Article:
The aim of this podcast series is to delve into the world of real estate asset management, understand the daily challenges faced by professionals in the field, and openly discuss even the more challenging topics.


As you may have noticed, environmental issues are increasingly prominent in the news, not only in general but also in real estate, whether it's related to ESG criteria and the ISR label, or the tertiary decree.


As a reminder for those who might have missed it, the tertiary decree is part of the Elan law, which mandates a reduction in energy consumption within the French tertiary building sector. The goals are clear: to reduce energy consumption in buildings by up to 60% by 2050.


Since its implementation in October 2019 up to today, this topic has been at the forefront of discussions among real estate professionals. Numerous questions arise about the initial declarations on the OPERAT platform, a platform specifically created by ADEME to meet the requirements of the tertiary decree.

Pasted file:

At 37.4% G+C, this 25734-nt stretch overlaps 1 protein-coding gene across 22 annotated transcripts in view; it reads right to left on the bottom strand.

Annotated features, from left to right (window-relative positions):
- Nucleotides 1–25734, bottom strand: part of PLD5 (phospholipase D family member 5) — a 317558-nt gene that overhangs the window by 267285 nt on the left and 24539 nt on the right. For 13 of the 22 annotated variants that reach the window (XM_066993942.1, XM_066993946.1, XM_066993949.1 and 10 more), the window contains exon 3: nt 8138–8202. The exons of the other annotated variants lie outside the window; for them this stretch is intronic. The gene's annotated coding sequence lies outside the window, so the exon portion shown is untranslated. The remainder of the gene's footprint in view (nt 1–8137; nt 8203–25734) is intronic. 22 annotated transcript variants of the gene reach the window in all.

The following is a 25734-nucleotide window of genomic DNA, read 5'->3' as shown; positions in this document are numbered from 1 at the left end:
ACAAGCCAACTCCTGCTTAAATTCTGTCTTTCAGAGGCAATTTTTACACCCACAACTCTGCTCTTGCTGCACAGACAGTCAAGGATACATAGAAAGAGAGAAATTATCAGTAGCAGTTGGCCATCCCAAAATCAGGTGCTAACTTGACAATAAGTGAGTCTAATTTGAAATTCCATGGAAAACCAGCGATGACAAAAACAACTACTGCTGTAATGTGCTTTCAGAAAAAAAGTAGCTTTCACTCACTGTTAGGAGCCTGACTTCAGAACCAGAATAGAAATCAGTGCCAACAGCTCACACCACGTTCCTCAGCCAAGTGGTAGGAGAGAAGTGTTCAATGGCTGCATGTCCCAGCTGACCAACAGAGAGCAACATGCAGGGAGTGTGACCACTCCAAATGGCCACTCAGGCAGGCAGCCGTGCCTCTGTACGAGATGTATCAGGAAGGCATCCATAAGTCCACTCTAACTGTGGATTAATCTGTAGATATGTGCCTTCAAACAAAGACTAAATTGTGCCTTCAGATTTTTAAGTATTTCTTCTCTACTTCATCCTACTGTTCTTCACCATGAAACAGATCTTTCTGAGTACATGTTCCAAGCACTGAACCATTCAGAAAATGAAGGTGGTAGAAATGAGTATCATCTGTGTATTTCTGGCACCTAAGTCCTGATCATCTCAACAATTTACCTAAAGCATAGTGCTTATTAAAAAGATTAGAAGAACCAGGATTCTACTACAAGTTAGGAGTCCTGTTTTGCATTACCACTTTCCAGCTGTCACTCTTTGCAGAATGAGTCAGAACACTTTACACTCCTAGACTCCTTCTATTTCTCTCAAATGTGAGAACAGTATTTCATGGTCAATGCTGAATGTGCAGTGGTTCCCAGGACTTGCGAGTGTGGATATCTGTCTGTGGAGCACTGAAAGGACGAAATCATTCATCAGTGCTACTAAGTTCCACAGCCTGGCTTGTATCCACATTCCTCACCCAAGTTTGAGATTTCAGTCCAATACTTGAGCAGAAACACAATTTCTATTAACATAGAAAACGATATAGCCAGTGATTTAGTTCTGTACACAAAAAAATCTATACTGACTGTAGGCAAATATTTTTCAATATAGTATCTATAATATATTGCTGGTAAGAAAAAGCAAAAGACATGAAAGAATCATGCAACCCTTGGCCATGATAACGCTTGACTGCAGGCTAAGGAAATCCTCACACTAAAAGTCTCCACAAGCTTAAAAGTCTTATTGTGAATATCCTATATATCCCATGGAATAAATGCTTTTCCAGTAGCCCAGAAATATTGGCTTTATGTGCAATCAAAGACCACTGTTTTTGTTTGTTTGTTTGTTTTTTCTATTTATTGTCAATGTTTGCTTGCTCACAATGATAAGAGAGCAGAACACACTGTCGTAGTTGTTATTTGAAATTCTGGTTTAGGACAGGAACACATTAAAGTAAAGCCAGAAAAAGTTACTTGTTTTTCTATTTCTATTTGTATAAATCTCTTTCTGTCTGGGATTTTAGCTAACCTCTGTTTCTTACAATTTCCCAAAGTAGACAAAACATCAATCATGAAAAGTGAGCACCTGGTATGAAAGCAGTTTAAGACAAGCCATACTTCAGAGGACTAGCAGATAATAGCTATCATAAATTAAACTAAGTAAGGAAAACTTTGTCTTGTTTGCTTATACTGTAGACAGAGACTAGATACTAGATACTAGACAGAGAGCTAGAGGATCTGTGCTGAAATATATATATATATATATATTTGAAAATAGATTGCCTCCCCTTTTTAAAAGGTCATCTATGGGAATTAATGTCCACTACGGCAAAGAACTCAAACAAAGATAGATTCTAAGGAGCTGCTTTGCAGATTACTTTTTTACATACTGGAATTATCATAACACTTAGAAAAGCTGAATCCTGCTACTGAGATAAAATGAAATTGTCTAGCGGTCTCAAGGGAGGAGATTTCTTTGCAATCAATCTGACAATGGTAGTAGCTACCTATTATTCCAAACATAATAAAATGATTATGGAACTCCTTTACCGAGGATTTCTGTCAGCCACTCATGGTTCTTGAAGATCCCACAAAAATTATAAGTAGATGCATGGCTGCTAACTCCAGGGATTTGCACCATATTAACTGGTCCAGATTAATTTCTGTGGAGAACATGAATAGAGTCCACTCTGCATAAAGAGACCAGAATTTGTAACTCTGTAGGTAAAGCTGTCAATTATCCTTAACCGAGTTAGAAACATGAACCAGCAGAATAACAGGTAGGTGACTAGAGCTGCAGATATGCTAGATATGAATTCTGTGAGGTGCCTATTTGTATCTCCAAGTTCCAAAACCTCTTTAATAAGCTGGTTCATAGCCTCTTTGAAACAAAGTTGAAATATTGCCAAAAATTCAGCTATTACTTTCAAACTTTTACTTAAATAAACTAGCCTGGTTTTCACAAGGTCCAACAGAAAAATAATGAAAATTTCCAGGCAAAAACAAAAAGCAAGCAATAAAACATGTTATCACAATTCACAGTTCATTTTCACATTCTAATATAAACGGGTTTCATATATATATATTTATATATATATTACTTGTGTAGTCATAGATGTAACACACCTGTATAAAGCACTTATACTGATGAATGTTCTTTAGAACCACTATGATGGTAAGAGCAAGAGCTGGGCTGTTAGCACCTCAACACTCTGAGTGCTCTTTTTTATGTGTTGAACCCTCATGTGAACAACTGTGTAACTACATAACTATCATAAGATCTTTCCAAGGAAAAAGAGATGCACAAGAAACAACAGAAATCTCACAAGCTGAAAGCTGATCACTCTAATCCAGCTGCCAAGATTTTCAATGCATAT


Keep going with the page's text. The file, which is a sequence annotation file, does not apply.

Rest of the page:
We've invited Benjamin and Odile today to help us gain better insight. Why did we choose to discuss this today? Bazimo might not specialize in energy consumption, but it does contain a substantial amount of general information and data that clients are using more and more to directly input data. We also engage in many exchanges with tenants to inform them about various matters such as building identifiers and energy usage shares. So, we wanted to address this topic with you today.


So, in theory, it's often said that energy information should be communicated to the tenants, and it's the tenants who should provide the data. However, we see more and more mandates being signed to make landlords handle everything on behalf of the tenants. The idea is to understand your experience today, how it's being implemented, and how you're working around this.



Odile Batsere: